Several responses to some of my posts have asked for sources of the data I cite. While it is perfectly appropriate to ask this, the data usually aren’t critical to my main point, which is that planning does more harm than good.
Rather than provide links to every number (which is especially difficult for census data), I would like to list some of my most important sources of data here. I’ll also clarify my use of terms such as “city,” “urbanized area,” etc.
Some planners and economists once built a model of their city. They assumed all the jobs were downtown and people wanted to minimize the combined cost of housing and commuting. How far, on average, would people live from work?
The model said, “One mile.” But census data showed that people actually lived an average of seven miles from work.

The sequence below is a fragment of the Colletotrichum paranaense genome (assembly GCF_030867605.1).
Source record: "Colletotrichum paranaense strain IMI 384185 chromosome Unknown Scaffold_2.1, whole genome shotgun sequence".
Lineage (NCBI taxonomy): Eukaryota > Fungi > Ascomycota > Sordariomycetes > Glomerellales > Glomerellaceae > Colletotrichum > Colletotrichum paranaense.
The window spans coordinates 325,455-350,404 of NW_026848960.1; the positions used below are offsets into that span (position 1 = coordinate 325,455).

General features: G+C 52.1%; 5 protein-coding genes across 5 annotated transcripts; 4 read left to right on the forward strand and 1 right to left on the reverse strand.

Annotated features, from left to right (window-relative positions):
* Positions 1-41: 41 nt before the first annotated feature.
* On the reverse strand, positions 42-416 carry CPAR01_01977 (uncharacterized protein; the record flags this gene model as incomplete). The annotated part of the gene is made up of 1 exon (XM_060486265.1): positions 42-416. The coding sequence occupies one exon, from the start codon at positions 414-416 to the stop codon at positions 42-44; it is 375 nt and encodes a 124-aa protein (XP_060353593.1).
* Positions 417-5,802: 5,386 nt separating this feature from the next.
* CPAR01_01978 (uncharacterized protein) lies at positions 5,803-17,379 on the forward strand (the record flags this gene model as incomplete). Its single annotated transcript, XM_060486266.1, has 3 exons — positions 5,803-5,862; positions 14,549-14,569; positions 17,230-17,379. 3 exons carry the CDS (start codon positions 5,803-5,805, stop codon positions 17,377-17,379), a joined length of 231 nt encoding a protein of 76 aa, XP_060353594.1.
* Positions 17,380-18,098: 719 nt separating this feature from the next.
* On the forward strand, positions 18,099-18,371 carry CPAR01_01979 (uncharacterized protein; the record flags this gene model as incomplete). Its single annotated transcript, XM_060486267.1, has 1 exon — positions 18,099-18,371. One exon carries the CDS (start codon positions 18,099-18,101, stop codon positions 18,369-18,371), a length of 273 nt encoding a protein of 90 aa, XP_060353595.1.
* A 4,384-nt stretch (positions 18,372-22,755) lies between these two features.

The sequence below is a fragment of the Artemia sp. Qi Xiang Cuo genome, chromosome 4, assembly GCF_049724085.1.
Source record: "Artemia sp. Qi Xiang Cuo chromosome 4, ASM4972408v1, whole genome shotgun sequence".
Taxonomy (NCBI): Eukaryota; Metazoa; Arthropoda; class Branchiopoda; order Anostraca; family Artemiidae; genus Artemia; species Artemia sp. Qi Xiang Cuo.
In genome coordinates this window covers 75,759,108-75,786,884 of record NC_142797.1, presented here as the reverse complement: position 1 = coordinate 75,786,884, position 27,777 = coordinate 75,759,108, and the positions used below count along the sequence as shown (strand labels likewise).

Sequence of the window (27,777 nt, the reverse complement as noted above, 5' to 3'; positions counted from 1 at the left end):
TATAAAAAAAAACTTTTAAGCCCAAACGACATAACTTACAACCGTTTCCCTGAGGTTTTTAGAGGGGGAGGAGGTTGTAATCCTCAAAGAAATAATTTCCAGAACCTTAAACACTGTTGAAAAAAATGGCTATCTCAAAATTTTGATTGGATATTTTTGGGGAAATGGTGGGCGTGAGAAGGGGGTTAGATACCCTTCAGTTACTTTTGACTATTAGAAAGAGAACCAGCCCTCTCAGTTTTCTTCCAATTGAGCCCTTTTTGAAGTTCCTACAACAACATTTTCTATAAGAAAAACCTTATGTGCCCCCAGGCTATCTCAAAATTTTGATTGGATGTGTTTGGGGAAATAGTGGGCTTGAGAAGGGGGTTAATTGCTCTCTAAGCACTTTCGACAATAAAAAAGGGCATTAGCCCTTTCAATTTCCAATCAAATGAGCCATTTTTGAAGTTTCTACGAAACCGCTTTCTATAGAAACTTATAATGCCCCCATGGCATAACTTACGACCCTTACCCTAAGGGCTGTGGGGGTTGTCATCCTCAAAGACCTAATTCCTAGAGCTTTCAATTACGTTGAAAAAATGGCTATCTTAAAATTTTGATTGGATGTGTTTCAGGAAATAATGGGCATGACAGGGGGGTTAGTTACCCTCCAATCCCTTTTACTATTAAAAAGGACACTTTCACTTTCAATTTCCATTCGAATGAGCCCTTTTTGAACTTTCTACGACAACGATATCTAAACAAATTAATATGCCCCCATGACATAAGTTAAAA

The planners and economists had totally opposite responses to this answer. The economists assumed there was something wrong with the model, and set about refining it. Instead of a monocentric model in which all jobs were downtown, they created a polycentric model that spread jobs across several different job centers. The revised model said people would live a little more than two miles from work.
“Naturally we don’t expect the real world to fit the model perfectly,” wrote the economists, “but being off by a factor of seven or even three is hard to swallow.” The economists concluded that the model needed much more refining.